Anpan is a delicious traditional Japanese bread filled with sweet azuki red bean paste. The history of anpan goes back to the year 1874 when Yasube Kimura, a former samurai turned baker, used Western techniques of bread making to create a unique Japanese bread that became wildly popular as a snack.
Kimuraya bakery in Ginza is the birthplace of anpan and reportedly the oldest and first Western style bakery in Japan. The original sakadane anpan recipe includes sake yeast instead of traditional yeast, making for a unique aroma and delicious taste to the buns. The Sakura anpan includes a salted cherry blossom and is the original version requested by and presented to the Emperor Meiji in 1875. In addition, there are assorted varieties of kashi pan (filled breads) that include fillings such as curry, sesame, chestnut paste, cream cheese, brown sugar or strawberry. There are also cakes, loaves of bread and sandwiches including tonkatsu (breaded, deep-fried pork cutlet). The constant business of the bakery is a testament to the quality and heritage of this baking institution.
The multi-level store offers a variety of dining options. A coffee shop is on the second floor where customers can enjoy bakery goods purchased on the first floor, as well as sandwiches served with coffee or tea. There is a great view of the busy Ginza streets from the second floor windows. On the third floor, there is a grill restaurant that serves Yoshoku (Western style) dishes including croquettes, beef stew and hamburger steak. The fourth floor is a fine dining restaurant that serves European formal meals including steak and fish. The bread factories are on the seventh and eighth floors.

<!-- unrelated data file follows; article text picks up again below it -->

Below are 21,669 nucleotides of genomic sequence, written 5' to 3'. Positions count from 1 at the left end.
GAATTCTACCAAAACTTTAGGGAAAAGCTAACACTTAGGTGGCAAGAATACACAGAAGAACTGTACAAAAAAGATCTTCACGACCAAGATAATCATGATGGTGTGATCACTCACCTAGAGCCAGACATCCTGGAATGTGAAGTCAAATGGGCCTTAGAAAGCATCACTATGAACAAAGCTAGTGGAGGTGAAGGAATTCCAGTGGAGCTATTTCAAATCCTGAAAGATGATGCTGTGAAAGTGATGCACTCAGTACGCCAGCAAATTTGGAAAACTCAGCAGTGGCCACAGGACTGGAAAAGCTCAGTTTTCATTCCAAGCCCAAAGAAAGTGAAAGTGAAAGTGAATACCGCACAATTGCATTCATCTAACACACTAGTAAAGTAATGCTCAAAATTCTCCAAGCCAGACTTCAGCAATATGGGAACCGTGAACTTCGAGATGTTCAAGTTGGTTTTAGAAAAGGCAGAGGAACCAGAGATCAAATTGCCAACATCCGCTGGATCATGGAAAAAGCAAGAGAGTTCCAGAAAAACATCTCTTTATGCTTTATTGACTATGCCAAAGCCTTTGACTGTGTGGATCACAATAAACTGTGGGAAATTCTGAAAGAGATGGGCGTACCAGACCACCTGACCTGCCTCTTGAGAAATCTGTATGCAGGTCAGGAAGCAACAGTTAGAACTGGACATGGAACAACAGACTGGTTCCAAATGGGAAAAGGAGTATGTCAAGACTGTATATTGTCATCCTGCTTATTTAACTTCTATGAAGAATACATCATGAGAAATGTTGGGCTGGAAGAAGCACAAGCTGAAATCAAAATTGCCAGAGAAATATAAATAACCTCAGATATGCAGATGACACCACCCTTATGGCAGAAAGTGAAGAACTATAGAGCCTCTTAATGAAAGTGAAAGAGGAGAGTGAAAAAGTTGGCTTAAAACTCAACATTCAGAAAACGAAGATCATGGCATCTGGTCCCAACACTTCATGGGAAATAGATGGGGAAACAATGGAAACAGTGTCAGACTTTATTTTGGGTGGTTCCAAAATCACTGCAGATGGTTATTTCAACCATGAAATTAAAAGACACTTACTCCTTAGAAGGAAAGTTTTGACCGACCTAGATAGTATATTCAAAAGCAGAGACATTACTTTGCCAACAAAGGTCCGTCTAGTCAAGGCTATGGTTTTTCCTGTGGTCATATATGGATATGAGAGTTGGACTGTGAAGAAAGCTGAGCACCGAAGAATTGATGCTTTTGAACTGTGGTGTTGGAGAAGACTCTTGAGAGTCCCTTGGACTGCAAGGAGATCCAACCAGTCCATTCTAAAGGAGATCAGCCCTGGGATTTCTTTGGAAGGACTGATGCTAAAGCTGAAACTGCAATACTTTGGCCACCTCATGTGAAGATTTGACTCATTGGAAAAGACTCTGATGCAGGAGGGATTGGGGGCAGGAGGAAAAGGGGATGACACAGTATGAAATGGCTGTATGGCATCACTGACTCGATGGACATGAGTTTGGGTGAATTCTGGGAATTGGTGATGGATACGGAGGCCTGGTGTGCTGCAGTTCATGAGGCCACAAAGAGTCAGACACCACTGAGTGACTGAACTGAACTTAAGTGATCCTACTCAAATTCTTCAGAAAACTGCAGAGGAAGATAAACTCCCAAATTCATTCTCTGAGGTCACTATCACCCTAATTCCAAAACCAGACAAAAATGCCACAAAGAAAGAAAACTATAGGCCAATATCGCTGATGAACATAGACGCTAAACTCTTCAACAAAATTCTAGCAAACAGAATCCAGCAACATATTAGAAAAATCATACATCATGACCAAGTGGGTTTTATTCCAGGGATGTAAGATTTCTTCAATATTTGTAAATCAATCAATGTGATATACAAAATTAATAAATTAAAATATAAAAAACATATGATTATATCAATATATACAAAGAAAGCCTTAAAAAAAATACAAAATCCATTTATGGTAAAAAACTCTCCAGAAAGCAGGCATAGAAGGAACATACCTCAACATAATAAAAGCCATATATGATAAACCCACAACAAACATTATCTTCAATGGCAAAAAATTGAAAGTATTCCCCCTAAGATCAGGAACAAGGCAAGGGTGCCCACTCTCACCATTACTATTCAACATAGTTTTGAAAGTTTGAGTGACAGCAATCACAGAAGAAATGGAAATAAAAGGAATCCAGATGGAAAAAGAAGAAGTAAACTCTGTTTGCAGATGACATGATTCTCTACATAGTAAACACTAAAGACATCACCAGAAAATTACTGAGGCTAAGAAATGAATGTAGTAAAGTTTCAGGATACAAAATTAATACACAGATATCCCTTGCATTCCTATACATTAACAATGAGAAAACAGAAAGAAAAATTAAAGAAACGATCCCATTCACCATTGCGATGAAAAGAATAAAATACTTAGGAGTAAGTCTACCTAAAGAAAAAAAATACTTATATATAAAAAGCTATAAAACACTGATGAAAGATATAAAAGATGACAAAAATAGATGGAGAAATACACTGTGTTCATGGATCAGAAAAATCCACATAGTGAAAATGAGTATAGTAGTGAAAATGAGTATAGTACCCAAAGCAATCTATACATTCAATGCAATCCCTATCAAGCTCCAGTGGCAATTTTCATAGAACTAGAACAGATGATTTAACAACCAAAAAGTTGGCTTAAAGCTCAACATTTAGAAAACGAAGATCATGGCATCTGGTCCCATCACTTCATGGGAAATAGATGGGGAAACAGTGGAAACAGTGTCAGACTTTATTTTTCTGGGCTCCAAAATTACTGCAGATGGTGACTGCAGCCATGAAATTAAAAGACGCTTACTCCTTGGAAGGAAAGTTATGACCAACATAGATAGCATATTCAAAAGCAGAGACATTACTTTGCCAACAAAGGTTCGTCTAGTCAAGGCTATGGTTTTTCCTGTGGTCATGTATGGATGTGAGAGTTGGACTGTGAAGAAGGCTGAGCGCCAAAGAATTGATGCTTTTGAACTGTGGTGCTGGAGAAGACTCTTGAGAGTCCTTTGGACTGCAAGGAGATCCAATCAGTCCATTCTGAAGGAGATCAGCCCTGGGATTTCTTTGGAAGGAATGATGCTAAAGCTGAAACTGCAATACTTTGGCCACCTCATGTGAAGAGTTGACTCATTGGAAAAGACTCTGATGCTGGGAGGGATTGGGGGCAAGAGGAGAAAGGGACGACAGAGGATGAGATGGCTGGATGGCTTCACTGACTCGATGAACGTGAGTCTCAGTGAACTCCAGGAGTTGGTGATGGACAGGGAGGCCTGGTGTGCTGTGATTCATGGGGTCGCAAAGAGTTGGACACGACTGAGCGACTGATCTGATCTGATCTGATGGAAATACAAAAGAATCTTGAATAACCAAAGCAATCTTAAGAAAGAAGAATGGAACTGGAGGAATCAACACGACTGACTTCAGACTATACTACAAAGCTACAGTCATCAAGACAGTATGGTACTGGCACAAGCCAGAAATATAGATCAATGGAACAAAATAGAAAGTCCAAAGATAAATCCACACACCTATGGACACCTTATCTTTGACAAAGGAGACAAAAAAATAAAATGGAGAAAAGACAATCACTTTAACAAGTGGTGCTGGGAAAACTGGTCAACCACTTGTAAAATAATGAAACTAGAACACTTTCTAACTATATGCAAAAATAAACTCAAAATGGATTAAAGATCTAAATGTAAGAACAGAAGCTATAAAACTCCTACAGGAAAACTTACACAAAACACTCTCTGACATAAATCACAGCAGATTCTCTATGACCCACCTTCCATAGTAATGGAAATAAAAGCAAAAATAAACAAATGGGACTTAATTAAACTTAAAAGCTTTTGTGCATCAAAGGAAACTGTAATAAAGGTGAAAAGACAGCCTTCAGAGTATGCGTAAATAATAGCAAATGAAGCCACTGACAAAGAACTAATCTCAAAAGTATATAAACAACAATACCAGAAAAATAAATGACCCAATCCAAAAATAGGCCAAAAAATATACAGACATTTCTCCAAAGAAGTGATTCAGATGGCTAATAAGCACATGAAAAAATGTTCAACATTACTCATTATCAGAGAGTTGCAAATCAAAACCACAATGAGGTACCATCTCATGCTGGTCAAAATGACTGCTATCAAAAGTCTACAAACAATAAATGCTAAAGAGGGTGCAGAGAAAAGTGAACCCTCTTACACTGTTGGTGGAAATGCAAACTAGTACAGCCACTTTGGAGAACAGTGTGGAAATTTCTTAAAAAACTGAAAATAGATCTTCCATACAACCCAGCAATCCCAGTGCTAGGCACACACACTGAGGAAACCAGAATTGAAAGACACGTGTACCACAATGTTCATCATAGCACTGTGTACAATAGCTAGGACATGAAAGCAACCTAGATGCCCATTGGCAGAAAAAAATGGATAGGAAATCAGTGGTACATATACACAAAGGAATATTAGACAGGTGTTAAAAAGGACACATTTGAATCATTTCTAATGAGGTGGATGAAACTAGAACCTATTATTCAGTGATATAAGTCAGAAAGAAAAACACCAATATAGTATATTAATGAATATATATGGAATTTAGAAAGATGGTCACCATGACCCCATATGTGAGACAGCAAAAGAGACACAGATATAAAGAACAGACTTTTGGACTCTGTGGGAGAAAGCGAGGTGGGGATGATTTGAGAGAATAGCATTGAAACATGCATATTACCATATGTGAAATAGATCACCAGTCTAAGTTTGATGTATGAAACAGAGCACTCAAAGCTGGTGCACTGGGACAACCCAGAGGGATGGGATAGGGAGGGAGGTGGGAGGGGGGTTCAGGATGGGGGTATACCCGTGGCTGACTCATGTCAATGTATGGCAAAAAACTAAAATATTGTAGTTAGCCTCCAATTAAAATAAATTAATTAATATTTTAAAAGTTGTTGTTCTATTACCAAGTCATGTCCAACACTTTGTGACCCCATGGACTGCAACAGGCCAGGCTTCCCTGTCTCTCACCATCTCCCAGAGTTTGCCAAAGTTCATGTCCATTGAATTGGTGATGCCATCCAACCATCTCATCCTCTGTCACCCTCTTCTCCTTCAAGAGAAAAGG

Many department store food halls in Tokyo will also have counters selling bakery goods from Kimuraya. The main bakery is open 7 days a week from from 10 a.m. to 9 p.m.
Kimuraya bakery is located in the main Ginza shopping district on Chuo Dori next to the Wako department store. Its prime location makes it a great stop for a snack and tea break while shopping in the Ginza. The nearest station is A10 of Ginza station.
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I first visited Japan in 2001 and since then have returned many times. With the efficiency and reliability of its transportation, the graciousness of the people, and the dedication to quality in food and service, Japan has been my standard for modern travel convenience. Every return has reminded me of the remarkable depth and diversity of the country with no two trips being alike, despite retracing steps through familiar neighborhoods. The constant dynamism of the urban centers combined with the emphasis on tradition, sense of aesthetics, and attention to detail make it one of the most exciting places to visit and an inexhaustible land for novel experiences, modern and ancient.